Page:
Consumer and Clinical Radiation Protection Bureau, Health Canada, Ottawa, Ontario, K1A 0K9 Canada
A variety of alpha (α)-particle emitters are found ubiquitously in the environment, in commercial/therapeutic prod-ucts and are a potential threat in the form of a radiological dispersal device. Our understanding of the biological mechanisms and long-term health effects resulting from α-particle exposure is limited. Exposure to radiation induces modulations of gene networks, possibly through microRNAs (miRNAs), which could be targets for studying biological effects. In this study, changes in miRNA expression patterns after 0.5 Gy, 1.0 Gy and 1.5 Gy of α-particle radiation at a low dose-rate of exposure in three human cell-lines (A549, THP-1 and HFL) were investigated. The screening of 1,145 miRNAs across three human cell-lines resulted in unique, cell-specific responses with no overlap in miRNA expression observed in the three cell-lines. Prediction analysis suggests these α-particle induced miRNA mapped to target genes related to ribosomal assembly, lung carcinoma development, cell communication and keratin sulfate biosynthesis. Taken together, these results suggest that exposure to α-particle radiation results in cell-type specific responses in gene network regulatory processes.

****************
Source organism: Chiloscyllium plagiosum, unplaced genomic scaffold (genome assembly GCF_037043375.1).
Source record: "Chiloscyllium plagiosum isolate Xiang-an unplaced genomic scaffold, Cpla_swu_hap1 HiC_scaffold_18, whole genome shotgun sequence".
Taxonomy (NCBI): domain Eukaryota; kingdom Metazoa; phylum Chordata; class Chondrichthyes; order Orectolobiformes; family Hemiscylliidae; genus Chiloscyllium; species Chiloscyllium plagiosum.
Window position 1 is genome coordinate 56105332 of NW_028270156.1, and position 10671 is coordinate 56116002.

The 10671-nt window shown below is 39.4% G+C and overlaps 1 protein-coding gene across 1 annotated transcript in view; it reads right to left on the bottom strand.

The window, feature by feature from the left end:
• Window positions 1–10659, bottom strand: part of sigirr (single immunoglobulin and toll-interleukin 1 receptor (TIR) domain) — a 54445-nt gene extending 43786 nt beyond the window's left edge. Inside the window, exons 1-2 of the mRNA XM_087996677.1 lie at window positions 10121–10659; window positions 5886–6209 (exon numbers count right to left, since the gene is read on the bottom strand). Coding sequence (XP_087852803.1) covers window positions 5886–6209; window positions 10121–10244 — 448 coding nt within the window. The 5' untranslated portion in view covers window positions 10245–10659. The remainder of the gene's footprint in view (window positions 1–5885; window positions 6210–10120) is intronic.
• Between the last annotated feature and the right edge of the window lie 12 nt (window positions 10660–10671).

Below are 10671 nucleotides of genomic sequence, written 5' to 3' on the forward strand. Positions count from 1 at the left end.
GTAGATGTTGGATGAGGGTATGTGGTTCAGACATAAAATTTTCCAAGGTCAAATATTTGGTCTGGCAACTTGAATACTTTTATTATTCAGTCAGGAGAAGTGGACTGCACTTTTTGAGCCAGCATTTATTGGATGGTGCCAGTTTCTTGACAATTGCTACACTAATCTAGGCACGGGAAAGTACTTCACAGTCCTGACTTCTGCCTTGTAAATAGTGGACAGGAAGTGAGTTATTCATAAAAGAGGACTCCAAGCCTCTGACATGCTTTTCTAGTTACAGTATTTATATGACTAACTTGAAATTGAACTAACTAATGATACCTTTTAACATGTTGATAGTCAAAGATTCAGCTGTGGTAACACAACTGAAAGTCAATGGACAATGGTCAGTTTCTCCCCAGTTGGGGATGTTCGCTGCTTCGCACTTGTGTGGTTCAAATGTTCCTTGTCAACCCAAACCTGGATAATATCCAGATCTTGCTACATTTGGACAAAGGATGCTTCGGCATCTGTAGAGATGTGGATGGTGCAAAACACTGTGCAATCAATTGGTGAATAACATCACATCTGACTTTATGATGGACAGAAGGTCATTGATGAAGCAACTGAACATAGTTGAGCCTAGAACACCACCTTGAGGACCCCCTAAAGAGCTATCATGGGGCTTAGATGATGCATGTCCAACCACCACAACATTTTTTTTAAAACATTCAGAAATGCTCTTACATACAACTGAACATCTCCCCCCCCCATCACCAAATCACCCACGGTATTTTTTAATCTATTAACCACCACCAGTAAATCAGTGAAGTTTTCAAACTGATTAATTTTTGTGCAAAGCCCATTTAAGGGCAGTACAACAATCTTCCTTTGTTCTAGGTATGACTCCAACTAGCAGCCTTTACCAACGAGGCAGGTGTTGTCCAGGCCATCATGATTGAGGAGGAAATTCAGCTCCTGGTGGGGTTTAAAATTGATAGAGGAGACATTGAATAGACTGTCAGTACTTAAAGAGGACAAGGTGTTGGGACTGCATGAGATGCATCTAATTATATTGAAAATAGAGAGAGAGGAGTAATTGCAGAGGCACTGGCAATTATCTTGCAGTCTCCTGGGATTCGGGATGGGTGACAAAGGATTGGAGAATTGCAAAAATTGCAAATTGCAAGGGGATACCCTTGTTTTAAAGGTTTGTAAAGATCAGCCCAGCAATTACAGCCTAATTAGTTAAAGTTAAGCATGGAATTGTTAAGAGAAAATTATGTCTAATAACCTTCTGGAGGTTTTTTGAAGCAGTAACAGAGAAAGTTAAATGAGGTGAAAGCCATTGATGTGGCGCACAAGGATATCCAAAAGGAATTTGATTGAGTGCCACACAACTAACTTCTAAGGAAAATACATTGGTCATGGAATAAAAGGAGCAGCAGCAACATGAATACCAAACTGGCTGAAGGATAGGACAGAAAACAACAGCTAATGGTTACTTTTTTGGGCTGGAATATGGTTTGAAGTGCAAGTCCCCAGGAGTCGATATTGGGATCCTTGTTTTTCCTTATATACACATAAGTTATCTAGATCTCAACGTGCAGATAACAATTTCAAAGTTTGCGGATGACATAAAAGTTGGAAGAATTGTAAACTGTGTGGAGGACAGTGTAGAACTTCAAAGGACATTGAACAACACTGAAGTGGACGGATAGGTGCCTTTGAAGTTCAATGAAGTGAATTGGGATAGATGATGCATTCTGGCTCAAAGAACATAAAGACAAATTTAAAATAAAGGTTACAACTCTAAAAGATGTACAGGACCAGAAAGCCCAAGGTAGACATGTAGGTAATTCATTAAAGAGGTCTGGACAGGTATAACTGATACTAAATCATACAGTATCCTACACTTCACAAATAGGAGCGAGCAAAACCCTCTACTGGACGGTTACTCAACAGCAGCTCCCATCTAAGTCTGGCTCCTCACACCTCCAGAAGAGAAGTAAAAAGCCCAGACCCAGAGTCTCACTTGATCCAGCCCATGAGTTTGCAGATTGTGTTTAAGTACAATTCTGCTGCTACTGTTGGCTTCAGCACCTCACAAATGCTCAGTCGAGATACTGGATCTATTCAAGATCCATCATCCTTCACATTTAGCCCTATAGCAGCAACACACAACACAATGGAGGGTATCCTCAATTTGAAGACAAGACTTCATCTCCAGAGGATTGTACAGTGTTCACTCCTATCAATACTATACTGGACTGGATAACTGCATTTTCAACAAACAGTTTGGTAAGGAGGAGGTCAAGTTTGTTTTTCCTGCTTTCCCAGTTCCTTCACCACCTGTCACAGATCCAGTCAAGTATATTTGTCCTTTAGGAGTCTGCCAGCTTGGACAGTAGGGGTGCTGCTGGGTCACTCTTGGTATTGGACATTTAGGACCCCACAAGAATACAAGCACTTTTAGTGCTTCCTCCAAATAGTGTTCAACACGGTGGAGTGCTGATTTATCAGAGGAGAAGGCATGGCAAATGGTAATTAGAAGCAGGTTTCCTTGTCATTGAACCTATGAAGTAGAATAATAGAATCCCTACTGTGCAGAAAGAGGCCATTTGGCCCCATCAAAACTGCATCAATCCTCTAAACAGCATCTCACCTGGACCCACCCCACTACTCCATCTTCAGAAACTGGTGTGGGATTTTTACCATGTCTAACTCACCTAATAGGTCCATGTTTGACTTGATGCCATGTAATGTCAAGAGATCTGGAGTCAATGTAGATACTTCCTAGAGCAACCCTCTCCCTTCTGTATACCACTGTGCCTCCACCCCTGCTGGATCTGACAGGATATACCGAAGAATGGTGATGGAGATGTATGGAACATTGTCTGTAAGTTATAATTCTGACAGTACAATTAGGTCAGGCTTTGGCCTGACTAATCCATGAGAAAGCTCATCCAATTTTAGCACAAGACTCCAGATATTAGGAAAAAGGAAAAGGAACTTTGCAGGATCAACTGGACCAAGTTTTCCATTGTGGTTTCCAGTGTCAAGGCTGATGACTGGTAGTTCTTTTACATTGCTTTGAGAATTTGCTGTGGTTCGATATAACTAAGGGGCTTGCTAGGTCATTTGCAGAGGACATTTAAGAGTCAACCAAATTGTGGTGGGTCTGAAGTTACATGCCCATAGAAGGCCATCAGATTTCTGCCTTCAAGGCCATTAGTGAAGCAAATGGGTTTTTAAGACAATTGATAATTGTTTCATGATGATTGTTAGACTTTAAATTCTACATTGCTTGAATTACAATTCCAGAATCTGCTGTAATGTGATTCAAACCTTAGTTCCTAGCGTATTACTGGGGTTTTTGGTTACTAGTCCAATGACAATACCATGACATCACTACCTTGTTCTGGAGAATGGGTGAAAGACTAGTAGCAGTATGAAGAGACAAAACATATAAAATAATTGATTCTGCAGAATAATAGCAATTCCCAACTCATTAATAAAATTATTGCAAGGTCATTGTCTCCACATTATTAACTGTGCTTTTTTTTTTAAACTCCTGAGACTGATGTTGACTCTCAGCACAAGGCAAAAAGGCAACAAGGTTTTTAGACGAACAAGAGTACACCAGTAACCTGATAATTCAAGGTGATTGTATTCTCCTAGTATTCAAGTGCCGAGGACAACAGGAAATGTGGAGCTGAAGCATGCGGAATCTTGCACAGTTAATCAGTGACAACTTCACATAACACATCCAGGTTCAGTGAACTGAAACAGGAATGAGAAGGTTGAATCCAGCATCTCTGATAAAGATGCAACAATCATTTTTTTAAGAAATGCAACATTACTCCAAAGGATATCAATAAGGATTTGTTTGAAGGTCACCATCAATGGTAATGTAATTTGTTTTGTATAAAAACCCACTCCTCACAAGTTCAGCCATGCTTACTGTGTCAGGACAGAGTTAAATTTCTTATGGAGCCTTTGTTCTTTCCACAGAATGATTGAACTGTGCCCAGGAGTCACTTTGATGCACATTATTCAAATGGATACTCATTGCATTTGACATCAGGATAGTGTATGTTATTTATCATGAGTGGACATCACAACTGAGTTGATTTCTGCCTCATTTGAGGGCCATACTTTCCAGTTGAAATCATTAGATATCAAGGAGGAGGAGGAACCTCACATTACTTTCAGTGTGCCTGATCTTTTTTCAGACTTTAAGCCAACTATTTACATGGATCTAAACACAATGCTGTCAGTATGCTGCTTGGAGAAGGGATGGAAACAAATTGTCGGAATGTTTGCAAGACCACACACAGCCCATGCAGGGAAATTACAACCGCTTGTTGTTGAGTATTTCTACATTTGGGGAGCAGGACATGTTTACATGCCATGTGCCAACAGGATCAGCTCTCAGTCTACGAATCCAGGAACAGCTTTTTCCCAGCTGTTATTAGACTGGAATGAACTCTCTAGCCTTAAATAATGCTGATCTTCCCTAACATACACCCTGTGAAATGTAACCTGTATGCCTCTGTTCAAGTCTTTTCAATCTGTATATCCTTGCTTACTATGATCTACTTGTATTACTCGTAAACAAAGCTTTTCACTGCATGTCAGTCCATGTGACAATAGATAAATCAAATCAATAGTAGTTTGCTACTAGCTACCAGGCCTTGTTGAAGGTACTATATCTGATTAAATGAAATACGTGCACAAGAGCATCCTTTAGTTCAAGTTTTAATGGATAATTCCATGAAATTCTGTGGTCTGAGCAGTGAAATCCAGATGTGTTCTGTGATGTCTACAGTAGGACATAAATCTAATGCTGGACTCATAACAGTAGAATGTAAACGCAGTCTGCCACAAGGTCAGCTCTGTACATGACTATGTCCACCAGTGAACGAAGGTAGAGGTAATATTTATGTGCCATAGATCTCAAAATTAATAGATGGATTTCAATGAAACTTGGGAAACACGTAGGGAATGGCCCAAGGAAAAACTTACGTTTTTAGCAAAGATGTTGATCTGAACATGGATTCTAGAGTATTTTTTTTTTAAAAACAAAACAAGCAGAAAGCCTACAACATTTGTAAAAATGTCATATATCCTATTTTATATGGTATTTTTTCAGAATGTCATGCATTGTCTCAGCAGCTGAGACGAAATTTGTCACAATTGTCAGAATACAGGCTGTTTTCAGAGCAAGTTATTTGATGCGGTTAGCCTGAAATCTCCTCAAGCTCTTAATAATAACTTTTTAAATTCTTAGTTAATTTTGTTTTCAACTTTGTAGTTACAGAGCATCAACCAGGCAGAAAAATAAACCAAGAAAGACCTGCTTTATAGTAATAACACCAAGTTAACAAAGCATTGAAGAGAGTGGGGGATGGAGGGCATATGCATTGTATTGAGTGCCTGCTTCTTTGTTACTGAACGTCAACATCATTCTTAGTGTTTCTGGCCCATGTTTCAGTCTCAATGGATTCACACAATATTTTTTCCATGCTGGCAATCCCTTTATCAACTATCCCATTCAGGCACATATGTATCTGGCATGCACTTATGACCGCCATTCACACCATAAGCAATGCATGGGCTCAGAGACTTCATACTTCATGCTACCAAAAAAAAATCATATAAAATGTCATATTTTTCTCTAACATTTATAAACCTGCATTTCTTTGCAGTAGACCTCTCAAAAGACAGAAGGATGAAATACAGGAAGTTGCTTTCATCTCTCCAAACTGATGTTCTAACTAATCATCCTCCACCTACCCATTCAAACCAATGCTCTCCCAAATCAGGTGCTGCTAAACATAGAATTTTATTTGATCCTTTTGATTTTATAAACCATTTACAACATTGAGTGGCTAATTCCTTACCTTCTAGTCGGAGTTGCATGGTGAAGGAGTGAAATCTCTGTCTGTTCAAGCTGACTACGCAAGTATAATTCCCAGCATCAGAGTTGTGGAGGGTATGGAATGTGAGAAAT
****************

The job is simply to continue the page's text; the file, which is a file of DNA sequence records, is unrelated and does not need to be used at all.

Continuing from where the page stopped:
open-access license: This is an open access article licensed under the terms of the Creative Commons Attribution Non-Commercial License (http: //creativecommons.org/licenses/by-nc/3.0/) which permits unrestricted, non-commercial use, distribution and reproduction in any medium, provided the work is properly cited.
* Address correspondence to this author at the Room 314, Radiation and Research Directorate 6303B 775 Brookfield Rd., Ottawa, Ontario, K1A 0K9 Canada; Tel: (613) 941-8516; Fax: (613) 952-7584; E-mail: Vinita_Chauhan@hc-sc.gc.ca